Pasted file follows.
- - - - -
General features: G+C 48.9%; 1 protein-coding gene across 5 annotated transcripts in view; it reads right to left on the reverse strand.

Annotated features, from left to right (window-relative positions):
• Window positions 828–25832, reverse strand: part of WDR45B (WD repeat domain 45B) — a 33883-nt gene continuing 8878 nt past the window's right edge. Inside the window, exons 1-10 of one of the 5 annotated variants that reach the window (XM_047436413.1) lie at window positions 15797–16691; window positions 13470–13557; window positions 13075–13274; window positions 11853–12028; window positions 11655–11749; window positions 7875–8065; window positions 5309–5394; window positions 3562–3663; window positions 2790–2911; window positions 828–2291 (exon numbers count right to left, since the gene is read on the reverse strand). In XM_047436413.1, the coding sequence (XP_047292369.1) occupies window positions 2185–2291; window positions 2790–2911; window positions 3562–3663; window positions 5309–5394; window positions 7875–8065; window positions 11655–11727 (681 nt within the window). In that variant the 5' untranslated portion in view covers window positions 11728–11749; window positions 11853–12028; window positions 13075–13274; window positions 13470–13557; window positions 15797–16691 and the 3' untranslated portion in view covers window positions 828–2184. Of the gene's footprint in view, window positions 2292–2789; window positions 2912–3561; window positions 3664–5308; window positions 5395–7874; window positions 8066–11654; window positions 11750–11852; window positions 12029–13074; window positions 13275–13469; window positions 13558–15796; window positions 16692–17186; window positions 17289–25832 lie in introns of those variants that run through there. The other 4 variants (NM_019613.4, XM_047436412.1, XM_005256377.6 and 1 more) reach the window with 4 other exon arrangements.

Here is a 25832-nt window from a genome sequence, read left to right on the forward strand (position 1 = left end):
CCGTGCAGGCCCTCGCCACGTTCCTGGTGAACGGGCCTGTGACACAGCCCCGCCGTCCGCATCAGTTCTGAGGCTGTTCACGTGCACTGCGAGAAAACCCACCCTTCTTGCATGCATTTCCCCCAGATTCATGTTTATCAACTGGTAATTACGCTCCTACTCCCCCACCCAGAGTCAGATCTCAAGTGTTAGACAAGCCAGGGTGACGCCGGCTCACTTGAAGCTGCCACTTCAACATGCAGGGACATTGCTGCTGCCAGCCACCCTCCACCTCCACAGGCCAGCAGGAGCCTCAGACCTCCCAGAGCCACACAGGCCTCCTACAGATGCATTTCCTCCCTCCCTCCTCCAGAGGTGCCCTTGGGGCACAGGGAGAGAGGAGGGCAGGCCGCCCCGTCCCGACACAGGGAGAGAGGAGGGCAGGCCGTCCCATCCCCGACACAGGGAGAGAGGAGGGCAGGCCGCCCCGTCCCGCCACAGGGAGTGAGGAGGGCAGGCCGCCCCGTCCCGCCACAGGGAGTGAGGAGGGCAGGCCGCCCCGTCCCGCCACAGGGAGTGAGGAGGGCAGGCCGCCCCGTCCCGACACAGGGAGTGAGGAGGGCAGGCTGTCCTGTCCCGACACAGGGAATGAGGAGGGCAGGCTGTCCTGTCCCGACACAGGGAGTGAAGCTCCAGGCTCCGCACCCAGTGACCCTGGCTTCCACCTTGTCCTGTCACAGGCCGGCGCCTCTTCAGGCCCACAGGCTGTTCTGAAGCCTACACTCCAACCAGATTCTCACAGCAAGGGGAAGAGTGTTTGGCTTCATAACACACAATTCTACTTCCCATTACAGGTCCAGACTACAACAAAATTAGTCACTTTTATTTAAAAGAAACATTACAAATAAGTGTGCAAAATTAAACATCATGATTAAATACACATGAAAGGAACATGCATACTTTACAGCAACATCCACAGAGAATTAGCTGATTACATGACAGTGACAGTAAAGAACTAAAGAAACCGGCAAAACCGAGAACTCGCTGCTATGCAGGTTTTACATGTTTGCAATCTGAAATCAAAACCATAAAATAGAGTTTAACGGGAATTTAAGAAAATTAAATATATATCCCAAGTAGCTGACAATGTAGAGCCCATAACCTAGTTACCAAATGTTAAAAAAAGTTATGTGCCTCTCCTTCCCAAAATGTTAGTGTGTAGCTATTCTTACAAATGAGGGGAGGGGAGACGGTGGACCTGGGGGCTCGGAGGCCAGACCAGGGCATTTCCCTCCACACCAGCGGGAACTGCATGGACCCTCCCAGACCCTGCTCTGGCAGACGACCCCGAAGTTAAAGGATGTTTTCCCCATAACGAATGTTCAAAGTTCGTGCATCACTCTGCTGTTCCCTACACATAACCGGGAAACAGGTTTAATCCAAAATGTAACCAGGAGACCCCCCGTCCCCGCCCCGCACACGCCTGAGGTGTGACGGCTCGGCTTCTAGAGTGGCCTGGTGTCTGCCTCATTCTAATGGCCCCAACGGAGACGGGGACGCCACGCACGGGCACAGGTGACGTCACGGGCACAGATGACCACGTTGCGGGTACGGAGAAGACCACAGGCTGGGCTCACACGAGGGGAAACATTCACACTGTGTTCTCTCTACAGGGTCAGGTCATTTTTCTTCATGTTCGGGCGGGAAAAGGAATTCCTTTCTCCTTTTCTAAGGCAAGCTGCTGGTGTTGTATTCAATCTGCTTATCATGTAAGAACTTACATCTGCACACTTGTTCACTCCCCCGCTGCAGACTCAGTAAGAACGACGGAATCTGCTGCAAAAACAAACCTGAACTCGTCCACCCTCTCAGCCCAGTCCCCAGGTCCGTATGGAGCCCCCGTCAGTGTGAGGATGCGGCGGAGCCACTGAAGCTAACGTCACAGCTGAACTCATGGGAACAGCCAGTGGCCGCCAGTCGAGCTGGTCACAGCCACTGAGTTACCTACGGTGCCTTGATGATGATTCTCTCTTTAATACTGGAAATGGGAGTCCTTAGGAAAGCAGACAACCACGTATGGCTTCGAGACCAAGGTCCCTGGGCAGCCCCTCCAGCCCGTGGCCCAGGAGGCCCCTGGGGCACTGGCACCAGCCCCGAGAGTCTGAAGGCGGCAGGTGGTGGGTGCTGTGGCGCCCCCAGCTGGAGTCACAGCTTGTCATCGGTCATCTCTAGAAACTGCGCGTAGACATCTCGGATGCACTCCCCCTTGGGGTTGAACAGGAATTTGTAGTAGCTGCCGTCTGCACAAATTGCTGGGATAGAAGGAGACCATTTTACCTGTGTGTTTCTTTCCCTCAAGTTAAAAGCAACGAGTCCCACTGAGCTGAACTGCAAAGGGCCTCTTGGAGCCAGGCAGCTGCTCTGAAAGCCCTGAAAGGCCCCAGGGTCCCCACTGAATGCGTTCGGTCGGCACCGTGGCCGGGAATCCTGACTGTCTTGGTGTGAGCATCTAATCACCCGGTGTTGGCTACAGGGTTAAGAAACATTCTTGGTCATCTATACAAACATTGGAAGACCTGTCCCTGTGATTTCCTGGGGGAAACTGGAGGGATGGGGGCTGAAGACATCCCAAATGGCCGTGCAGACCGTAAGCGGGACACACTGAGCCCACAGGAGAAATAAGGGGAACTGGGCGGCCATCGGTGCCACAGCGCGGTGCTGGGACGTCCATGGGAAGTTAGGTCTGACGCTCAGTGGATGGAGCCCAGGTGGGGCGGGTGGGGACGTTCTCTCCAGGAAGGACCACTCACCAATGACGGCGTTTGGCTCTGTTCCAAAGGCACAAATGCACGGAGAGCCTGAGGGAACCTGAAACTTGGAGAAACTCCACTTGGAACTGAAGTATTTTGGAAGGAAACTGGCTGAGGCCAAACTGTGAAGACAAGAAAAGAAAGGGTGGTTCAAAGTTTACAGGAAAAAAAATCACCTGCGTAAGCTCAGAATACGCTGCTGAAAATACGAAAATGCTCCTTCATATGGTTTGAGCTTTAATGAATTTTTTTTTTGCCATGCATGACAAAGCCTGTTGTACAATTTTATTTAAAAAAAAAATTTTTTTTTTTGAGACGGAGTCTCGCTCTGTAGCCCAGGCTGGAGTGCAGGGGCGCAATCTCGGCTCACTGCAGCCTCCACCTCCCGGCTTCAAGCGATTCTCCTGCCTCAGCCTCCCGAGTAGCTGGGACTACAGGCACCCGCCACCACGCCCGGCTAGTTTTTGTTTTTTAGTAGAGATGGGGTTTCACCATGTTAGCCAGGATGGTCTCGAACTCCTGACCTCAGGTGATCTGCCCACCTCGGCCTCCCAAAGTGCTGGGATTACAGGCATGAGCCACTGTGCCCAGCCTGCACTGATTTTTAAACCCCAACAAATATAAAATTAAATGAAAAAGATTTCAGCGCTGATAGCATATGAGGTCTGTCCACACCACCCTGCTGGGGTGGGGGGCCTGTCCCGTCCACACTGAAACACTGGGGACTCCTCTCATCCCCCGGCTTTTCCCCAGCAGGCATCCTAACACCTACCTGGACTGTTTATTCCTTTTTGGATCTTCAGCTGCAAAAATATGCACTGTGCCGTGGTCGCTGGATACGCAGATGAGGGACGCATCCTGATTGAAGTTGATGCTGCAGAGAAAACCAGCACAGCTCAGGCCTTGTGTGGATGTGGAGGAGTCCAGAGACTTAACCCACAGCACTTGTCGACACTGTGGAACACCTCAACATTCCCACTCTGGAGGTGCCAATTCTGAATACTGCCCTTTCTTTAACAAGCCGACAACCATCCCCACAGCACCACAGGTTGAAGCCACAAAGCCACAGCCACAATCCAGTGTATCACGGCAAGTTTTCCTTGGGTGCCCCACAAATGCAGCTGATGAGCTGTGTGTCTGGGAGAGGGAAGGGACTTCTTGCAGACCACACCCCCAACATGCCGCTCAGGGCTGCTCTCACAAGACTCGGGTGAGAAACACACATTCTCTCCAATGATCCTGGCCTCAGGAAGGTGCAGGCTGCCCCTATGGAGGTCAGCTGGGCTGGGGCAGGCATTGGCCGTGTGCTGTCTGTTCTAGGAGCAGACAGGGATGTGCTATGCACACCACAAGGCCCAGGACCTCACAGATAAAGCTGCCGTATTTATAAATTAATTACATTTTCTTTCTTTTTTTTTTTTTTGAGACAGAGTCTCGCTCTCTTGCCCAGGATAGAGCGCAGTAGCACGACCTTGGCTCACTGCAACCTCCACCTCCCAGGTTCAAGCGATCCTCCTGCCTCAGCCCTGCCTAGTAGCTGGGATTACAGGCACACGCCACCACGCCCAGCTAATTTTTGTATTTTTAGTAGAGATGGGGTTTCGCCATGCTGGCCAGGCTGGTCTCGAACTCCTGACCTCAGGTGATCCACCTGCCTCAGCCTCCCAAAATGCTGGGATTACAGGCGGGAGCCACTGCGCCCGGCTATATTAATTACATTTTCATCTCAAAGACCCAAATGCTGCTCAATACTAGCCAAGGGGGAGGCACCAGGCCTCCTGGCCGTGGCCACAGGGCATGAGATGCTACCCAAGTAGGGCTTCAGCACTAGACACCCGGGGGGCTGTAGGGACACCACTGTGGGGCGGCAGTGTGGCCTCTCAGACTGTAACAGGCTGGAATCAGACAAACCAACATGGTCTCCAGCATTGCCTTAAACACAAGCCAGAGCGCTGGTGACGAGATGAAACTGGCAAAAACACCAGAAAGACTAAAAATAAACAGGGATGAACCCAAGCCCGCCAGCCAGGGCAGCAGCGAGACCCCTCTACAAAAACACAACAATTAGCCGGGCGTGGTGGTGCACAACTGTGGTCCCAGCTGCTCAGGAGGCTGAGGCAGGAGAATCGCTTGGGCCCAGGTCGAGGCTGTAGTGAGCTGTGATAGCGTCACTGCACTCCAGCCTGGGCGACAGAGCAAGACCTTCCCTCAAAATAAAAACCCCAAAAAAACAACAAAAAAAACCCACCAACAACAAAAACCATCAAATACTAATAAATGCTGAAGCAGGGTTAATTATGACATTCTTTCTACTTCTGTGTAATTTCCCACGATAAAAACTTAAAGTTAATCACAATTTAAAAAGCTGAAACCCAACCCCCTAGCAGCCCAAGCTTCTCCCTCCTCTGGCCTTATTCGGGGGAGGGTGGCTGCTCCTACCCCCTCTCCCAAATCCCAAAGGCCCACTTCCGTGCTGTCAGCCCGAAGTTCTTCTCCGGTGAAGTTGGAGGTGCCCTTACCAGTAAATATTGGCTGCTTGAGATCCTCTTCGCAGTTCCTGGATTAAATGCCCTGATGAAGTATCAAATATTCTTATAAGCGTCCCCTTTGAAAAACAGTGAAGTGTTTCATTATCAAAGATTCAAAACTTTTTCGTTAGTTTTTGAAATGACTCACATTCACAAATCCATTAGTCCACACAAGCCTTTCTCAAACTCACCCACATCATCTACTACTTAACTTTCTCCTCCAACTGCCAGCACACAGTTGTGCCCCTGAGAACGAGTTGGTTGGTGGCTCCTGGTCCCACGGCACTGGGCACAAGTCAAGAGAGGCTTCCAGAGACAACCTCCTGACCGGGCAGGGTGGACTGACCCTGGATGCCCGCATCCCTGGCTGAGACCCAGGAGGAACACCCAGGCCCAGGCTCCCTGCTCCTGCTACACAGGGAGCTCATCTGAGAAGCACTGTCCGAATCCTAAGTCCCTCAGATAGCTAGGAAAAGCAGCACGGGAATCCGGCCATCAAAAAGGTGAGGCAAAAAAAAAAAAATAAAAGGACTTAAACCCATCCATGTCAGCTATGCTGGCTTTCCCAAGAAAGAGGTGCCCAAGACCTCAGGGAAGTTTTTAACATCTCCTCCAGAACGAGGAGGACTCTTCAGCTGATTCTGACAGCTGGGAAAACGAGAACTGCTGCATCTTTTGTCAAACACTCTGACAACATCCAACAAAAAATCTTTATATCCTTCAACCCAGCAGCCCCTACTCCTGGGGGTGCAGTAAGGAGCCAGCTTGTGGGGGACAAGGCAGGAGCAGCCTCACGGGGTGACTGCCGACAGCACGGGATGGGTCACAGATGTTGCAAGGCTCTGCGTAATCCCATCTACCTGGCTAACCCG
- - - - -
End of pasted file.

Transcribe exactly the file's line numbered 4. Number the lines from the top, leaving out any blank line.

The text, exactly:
Here is a 25832-nt window from a genome sequence, read left to right on the forward strand (position 1 = left end):